Wren’s Polishing Outfit, complete with marked brush and velvet buffing pad, was sold after 1908 and when Wren’s were still manufacturing in Northampton.
It features their “Such a shine in a minute” motto as well as the intriguing “First in the Field – First Award Leather Trades Exhibition 1892”. It is curious why polish and other manufacturers referred back to awards twenty or thirty years earlier but I guess times changed slower then, certainly packaging fashion was very slow changing back then. However, the Leather Trades Exhibition held in the centre of Britain’s boot making industry Northampton in these times were clearly of importance to the trade. And the ‘first in the field’? If Wren’s are referring to tinned polish paste then this comfortably pre-dates Cherry Blossom by eleven years.
Wren's polishing outfit
Wren's polishing outfit
Photos: David Pratt


Lennards Cleaning Outfit from Lennards Limited “Britains best bootmaker” with 250 branches in London and the provinces. It proudly displays an Award of Merit medal from the Centenial International Exhibition held in Australia in 1889.
Lennards cleaning outfit
Photo: David Pratt

Co-operative Wholesale Society Ltd Pelaw polish outfit tins. The larger, printed in black and yellow on a silver ground, has contents of a tin of Pelaw polish, brush and velvet pad – the smaller tin, printed in brown and black on a silver ground, substitutes a polishing cloth for the velvet pad. Otherwise they are similar design and bear the Pelaw spade, scythe and wheatsheaf logo with the motto “Labour and wait”. Also referenced is a gold medal award at the Imperial International Exhibition held at Shepherds Bush, London in 1909, a gold medal award at the Japan-British Exhibition in 1910 and gold and silver medals at the Milan Exhibition 1906.
Pelaw polish outfit
Pelaw polish outfit tins
Photos: David Pratt

A Nugget shoe polishing outfit. Simply printed in black on yellow ground, this plain and unadorned tin carries no other information other than that on the lid and facing side. The polishing cloth however is rather more attractive.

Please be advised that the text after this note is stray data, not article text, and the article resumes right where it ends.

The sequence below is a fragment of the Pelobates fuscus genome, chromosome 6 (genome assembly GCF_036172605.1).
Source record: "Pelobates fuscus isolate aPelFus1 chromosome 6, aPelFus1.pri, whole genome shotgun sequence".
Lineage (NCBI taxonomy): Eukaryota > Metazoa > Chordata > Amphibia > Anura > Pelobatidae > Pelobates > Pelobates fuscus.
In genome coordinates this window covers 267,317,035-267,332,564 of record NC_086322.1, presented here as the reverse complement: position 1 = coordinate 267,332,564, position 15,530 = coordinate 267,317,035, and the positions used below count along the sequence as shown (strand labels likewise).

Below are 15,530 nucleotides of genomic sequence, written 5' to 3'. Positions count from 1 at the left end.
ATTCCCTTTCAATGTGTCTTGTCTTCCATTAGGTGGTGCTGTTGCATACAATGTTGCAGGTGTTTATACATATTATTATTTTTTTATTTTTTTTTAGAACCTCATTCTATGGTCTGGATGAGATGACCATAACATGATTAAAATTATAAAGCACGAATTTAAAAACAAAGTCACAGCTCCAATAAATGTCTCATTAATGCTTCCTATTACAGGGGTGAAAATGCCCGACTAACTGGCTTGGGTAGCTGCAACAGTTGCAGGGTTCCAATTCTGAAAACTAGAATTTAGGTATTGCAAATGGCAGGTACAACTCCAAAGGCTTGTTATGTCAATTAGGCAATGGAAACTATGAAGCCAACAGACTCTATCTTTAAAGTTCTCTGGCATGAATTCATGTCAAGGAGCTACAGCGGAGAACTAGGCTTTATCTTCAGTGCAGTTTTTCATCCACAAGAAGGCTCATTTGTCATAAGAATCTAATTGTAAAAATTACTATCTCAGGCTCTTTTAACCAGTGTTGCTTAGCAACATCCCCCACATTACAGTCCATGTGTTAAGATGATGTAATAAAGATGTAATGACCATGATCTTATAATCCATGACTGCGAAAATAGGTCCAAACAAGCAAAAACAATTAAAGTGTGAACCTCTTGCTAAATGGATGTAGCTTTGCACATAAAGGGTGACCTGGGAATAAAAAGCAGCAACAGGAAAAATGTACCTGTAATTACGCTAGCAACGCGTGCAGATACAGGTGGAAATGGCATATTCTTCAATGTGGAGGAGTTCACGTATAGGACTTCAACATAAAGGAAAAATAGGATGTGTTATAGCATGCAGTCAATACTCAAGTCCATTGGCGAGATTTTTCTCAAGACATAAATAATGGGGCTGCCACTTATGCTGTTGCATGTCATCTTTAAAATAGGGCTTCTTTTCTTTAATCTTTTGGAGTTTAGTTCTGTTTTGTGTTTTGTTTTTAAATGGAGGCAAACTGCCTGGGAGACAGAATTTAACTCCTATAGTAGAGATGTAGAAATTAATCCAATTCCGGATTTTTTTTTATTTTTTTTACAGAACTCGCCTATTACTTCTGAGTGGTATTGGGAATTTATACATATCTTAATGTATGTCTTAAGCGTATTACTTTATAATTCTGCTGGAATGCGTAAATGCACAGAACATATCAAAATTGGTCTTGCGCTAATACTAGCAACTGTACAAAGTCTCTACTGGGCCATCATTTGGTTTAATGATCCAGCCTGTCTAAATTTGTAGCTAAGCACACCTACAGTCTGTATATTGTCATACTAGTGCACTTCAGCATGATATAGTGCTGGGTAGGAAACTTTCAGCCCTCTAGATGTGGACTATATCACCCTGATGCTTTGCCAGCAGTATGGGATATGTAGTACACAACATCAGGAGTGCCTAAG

Nugget shoe polishing outfit
Photo: David Pratt

This plain Chelsea black boot polish outfit printed in black on gold also makes no attempt at puff or building up the product image. It carries no manufacturer or contents information either.
Chelsea boot polish
Photo: David Pratt

Brown, black and gold printed tin adorned with King George V coat of arms (reign 6 May 1910 – 20 January 1936) announcing ‘By Royal appointment’. The rear carries the somewhat obligatory awards and medals: Sheffield 1899, Newcastle 1899, White City Imperial International 1909, Japan British 1910, Argentine Hygienic Exhibition 1910 and Manchester 1899. The inside of the lid, printed in black on gilt, is a line drawing of the splendid Borough Road works of Day & Martin Limited built in 1889 and vacated somewhere around 1925.
Day & Martin's boot polish household outfit
Day & Martin's boot polish household outfit
Photos: David Pratt

Green and metallic copper printed ‘arts & crafts’ style decorated outfit tin. Very little text on the outside of the tin other than “Cobra” THE Boot Polish. The inside of the lid, printed in black on gilt has a bit more information. “Cobra” registered trade mark. Polishes & dressings manufactured only by Blyth & Platt Ltd, Watford, England. Unsurpassable for BOOTS, SHOES, SADDLES, HARNESS, and LEATHER GOODS of all kinds. Unaffected by weather, resist adhesion of mud and dirt, do not “mark” or become dulled by use and preserve the surfaces of the articles on which they are applied.
Cobra polish outfit tin
Photo: David Pratt

A Radium boot polish outfit tin, printed in black on a copper ground, manufactured by the sister company of Radium (Broadheath) Ltd – Lord Brothers Ltd.
Radium boot polish outfit tin
Photo: David Pratt

Unused compact travelling shoe-shine kit with a pair of small 9cm long brushes, yellow duster polishing cloth and 2 inch tins 17ml of Day & Martin black and brown wax shoe polishes (of Great Dunmow factory vintage, so dating to between 1961 and 1989). Not a prestige product – the case isn’t leather but some composite imitation and the ‘pure bristle’ brushes are made in China. Incidentally, the brown polish has shrunk considerably showing that the proportion of volatile components to solids of shoe polish are something like two thirds to one third.
Day & Martin shoeshine outfit
Photo: David Pratt



This page was last updated: 15th July 2011